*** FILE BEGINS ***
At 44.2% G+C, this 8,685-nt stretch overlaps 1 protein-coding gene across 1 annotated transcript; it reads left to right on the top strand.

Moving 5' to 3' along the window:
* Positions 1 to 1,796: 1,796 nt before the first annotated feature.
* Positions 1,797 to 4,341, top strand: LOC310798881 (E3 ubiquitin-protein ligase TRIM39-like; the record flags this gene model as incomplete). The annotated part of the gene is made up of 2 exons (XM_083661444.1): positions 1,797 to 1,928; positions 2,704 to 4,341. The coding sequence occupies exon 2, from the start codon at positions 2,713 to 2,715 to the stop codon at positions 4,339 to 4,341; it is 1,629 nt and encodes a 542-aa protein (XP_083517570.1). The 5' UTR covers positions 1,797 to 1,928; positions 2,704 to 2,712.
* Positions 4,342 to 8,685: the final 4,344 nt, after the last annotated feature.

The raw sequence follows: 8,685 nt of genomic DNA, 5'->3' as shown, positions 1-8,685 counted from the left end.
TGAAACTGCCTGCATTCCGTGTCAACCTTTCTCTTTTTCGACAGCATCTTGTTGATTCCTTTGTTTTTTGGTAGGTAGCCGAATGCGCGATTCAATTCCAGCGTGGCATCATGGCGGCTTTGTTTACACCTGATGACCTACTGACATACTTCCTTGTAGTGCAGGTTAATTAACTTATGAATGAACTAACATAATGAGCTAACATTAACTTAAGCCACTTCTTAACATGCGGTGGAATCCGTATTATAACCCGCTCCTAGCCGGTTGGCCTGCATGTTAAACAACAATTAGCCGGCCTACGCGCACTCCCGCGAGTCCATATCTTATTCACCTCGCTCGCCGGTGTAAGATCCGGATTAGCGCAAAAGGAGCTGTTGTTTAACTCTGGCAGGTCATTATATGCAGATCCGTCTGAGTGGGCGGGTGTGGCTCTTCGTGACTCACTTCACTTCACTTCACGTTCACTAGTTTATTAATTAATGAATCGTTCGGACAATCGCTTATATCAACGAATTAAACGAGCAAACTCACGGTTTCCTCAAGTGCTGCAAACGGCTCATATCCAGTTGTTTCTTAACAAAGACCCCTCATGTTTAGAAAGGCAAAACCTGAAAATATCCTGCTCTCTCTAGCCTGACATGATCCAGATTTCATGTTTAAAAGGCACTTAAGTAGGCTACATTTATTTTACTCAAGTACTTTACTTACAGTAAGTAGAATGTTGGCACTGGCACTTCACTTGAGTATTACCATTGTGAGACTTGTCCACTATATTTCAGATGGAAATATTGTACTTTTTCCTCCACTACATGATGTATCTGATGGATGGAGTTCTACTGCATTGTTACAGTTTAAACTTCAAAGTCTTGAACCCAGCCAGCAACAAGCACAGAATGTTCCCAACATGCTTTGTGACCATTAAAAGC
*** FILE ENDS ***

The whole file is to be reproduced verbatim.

At 44.2% G+C, this 8,685-nt stretch overlaps 1 protein-coding gene across 1 annotated transcript; it reads left to right on the top strand.

Moving 5' to 3' along the window:
* Positions 1 to 1,796: 1,796 nt before the first annotated feature.
* Positions 1,797 to 4,341, top strand: LOC310798881 (E3 ubiquitin-protein ligase TRIM39-like; the record flags this gene model as incomplete). The annotated part of the gene is made up of 2 exons (XM_083661444.1): positions 1,797 to 1,928; positions 2,704 to 4,341. The coding sequence occupies exon 2, from the start codon at positions 2,713 to 2,715 to the stop codon at positions 4,339 to 4,341; it is 1,629 nt and encodes a 542-aa protein (XP_083517570.1). The 5' UTR covers positions 1,797 to 1,928; positions 2,704 to 2,712.
* Positions 4,342 to 8,685: the final 4,344 nt, after the last annotated feature.

The raw sequence follows: 8,685 nt of genomic DNA, 5'->3' as shown, positions 1-8,685 counted from the left end.
TGAAACTGCCTGCATTCCGTGTCAACCTTTCTCTTTTTCGACAGCATCTTGTTGATTCCTTTGTTTTTTGGTAGGTAGCCGAATGCGCGATTCAATTCCAGCGTGGCATCATGGCGGCTTTGTTTACACCTGATGACCTACTGACATACTTCCTTGTAGTGCAGGTTAATTAACTTATGAATGAACTAACATAATGAGCTAACATTAACTTAAGCCACTTCTTAACATGCGGTGGAATCCGTATTATAACCCGCTCCTAGCCGGTTGGCCTGCATGTTAAACAACAATTAGCCGGCCTACGCGCACTCCCGCGAGTCCATATCTTATTCACCTCGCTCGCCGGTGTAAGATCCGGATTAGCGCAAAAGGAGCTGTTGTTTAACTCTGGCAGGTCATTATATGCAGATCCGTCTGAGTGGGCGGGTGTGGCTCTTCGTGACTCACTTCACTTCACTTCACGTTCACTAGTTTATTAATTAATGAATCGTTCGGACAATCGCTTATATCAACGAATTAAACGAGCAAACTCACGGTTTCCTCAAGTGCTGCAAACGGCTCATATCCAGTTGTTTCTTAACAAAGACCCCTCATGTTTAGAAAGGCAAAACCTGAAAATATCCTGCTCTCTCTAGCCTGACATGATCCAGATTTCATGTTTAAAAGGCACTTAAGTAGGCTACATTTATTTTACTCAAGTACTTTACTTACAGTAAGTAGAATGTTGGCACTGGCACTTCACTTGAGTATTACCATTGTGAGACTTGTCCACTATATTTCAGATGGAAATATTGTACTTTTTCCTCCACTACATGATGTATCTGATGGATGGAGTTCTACTGCATTGTTACAGTTTAAACTTCAAAGTCTTGAACCCAGCCAGCAACAAGCACAGAATGTTCCCAACATGCTTTGTGACCATTAAAAGC